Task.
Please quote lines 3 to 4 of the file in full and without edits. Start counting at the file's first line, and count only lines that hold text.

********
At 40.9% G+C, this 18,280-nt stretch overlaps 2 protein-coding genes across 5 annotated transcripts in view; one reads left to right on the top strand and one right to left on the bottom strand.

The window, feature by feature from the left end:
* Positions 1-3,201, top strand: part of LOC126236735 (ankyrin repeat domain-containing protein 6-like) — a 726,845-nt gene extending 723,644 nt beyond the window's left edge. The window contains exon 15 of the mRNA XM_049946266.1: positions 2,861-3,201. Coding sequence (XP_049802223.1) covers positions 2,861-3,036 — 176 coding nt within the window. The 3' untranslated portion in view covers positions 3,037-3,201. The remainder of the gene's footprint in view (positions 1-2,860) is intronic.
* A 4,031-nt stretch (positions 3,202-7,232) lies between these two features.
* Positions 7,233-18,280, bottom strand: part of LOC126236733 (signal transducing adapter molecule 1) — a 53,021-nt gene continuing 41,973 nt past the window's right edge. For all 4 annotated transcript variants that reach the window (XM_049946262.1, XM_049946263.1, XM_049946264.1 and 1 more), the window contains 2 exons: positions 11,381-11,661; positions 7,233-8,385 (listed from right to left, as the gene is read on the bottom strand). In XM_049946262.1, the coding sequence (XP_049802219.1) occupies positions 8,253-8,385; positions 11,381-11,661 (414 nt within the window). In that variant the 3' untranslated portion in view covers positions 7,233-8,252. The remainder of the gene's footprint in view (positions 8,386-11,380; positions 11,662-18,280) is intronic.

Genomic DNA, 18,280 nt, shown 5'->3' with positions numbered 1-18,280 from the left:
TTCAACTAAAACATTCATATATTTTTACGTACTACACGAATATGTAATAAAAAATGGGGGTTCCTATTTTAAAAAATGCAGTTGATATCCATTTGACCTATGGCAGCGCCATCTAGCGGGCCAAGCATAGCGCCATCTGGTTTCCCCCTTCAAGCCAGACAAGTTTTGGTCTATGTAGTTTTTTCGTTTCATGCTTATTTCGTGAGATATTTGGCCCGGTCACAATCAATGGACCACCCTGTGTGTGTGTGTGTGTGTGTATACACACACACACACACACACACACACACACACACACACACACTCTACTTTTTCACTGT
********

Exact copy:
* Positions 1-3,201, top strand: part of LOC126236735 (ankyrin repeat domain-containing protein 6-like) — a 726,845-nt gene extending 723,644 nt beyond the window's left edge. The window contains exon 15 of the mRNA XM_049946266.1: positions 2,861-3,201. Coding sequence (XP_049802223.1) covers positions 2,861-3,036 — 176 coding nt within the window. The 3' untranslated portion in view covers positions 3,037-3,201. The remainder of the gene's footprint in view (positions 1-2,860) is intronic.
* A 4,031-nt stretch (positions 3,202-7,232) lies between these two features.